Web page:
“I’ve always been deeply interested in technology and understanding exactly how things work,” says Katie, who channeled her fascination with science into her studies at the University of St Andrews in Scotland, where she spent seven years earning bachelor’s and PhD degrees in chemistry.
As an undergraduate, Katie worked for a year at a nanotechnology startup in Tempe, Arizona, in a so-called industrial placement program typical for university students in Europe. The “coolest part of the job,” she says, was a 30-foot plasma tube that heated solid materials to four times the temperature of the surface of the sun to create a loose collection of atomized particles. Katie and her colleagues developed applications for those nanoparticles, such as reducing toxic emissions from cars.
Now an Vice President with Morgan Stanley Research in London, Katie has embraced a job that she “never even knew existed” until a friend in investment banking suggested that she apply for an internship. She sees similarities between being a scientist and her current role, including the need for never-ending curiosity and the ability to process highly complex information. One notable advantage of working for the firm: “Although I’ve done some pretty deep-dive academic research, I actually find my job today even more intellectually stimulating.”
I grew up a couple hours north of London in a rural farming county called Lincolnshire. My dad worked in business as a consultant, and my mother was a psychology teacher.
As I got through my PhD, I realized that what I found interesting about the technology I was working on was its application, rather than purely the academics behind it. I decided to look for work that would give me exposure to a bunch of different businesses that were using different kinds of technologies.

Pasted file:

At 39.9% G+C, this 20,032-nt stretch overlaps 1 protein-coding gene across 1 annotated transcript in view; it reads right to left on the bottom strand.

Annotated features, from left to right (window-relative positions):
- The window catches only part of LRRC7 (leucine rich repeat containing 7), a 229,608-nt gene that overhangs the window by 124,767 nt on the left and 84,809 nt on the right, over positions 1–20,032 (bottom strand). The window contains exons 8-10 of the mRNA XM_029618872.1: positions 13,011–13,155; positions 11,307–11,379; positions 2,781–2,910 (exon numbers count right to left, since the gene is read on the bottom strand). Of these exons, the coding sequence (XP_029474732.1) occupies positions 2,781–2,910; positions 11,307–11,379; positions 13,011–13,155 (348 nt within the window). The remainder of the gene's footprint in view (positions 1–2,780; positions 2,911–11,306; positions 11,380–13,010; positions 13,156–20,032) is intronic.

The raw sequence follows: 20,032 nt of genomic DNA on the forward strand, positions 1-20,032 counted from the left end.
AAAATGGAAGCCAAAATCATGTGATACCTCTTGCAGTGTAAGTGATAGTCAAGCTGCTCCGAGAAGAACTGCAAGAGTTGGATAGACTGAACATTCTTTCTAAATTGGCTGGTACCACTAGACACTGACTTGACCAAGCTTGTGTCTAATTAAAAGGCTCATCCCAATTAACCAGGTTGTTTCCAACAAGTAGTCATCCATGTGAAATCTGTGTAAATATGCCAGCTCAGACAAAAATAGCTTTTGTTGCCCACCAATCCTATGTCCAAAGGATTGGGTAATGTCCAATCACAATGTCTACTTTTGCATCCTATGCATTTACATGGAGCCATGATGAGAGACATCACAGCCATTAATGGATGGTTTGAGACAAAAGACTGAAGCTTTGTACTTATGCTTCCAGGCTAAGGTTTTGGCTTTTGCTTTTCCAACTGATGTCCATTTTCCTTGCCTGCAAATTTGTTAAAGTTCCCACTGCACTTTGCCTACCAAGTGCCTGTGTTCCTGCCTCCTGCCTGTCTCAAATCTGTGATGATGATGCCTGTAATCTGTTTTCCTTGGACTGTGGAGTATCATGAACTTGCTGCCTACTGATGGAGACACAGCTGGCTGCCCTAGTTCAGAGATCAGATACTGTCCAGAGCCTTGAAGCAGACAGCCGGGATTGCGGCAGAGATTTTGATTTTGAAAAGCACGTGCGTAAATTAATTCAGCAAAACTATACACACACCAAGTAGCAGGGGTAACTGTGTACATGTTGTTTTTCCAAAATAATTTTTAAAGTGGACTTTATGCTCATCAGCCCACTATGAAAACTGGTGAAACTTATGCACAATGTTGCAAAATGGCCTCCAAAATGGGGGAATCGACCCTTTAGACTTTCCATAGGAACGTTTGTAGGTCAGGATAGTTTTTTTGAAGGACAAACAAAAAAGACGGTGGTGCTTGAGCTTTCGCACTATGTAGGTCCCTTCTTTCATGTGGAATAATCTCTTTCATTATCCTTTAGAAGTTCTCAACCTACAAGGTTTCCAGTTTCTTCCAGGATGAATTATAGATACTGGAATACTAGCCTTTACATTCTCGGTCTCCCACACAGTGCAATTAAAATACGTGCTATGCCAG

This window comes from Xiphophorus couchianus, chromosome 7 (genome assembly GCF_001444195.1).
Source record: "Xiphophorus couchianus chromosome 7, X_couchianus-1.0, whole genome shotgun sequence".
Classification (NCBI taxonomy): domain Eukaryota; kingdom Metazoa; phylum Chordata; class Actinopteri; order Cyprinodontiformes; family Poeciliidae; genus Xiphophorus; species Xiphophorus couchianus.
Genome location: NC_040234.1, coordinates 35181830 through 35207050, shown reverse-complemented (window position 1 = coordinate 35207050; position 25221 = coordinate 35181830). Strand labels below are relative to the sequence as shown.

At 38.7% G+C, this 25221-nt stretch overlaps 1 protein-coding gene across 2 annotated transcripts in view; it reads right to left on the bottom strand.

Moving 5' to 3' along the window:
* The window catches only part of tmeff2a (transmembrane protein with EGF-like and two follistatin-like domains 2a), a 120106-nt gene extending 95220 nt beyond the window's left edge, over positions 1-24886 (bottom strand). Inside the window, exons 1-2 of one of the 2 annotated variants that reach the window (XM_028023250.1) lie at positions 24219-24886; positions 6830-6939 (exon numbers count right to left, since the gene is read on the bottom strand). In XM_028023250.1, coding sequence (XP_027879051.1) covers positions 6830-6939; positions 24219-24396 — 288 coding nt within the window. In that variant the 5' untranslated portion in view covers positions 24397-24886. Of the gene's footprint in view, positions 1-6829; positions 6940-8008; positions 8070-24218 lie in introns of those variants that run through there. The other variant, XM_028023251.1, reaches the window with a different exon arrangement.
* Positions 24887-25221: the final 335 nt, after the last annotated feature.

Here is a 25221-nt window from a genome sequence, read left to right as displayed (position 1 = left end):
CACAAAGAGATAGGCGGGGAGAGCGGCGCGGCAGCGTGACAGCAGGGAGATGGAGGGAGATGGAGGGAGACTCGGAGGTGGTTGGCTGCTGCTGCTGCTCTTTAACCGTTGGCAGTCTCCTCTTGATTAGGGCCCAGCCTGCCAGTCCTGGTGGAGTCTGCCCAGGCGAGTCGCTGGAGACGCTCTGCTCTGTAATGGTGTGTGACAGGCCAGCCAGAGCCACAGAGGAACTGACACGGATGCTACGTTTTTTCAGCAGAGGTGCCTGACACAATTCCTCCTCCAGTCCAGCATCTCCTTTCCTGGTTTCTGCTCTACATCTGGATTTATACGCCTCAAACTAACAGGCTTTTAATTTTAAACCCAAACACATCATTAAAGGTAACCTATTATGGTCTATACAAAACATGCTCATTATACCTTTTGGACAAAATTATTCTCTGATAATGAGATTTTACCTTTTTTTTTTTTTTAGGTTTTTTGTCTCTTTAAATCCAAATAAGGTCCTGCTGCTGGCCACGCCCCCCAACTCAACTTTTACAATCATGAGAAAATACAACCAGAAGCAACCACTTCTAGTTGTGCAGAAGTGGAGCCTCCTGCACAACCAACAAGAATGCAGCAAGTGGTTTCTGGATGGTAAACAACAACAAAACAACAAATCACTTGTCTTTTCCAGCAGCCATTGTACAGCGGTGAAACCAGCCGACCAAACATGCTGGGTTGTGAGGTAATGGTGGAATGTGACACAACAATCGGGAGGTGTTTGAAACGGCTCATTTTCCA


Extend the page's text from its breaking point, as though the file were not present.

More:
I took an internship to try working in Equity Research at Morgan Stanley London and I absolutely loved it. When you work in a big corporation like this, you have access to some of the brightest minds in the industry.
I tend to describe it as almost a mixture of journalism and deep-dive analysis. Such a huge part of our job is being on top of news flow, closely following the news as it happens. A journalist may focus on a specific region of the world, or a specific area of news, and we do the same thing, but for a specific industry or a specific group of companies. The difference is that we are always conducting research with a view of working out the value of shares in companies for our clients, such as hedge funds and pension funds.
I’m on the capital goods team in Europe, and we cover industrial companies, such as train and wind turbine manufacturers. Our day-to-day responsibilities vary a lot. One day, we'll be working on writing an in-depth report on rail infrastructure and how that could change over the next couple of years, the next day, we might explore expected trends in artificial intelligence for the next decade. I really enjoy the level of autonomy I have in deciding what needs to get done each day.
What advice do you have for students or recent graduates interested in working at a financial services firm?
The first advice I usually give people is to do an internship if they can. I think internships are a great opportunity to get to know one area really well, while meeting people from departments all across the firm. I first started to connect with people at Morgan Stanley during my internship. There are so many interesting jobs here that you don't even know exist until you're in the building.
Some people mistakenly think that in Equity Research, we're locked up in an office somewhere, just on our computers or plugging away at our financial models. But actually, so much of our time is spent talking to, and meeting, people. We travel a lot to visit the management of the companies we cover and with industry experts, to gain a deep understanding of the industry and its players, ultimately sharing our analysis and perspectives with clients.
I really enjoy running. I’m marking a milestone birthday this year, and I wanted a big challenge. A few friends suggested we do an ultramarathon together. The race we’re doing is a 45-mile lap of Lake Windermere, which is the largest lake in England. It’s just beautiful there, with hills and mountains. So even if I collapse during the run, at least I’ll do it in a really nice place!
My team is incredible. You will not meet more intelligent people than the people working here at the firm. Everyone is so interesting, and they’re genuinely lovely. I also have a boss who truly wants me to do well. We work very hard here, and managers are great about recognizing and rewarding that hard work. My team is a huge, huge reason why I love my job.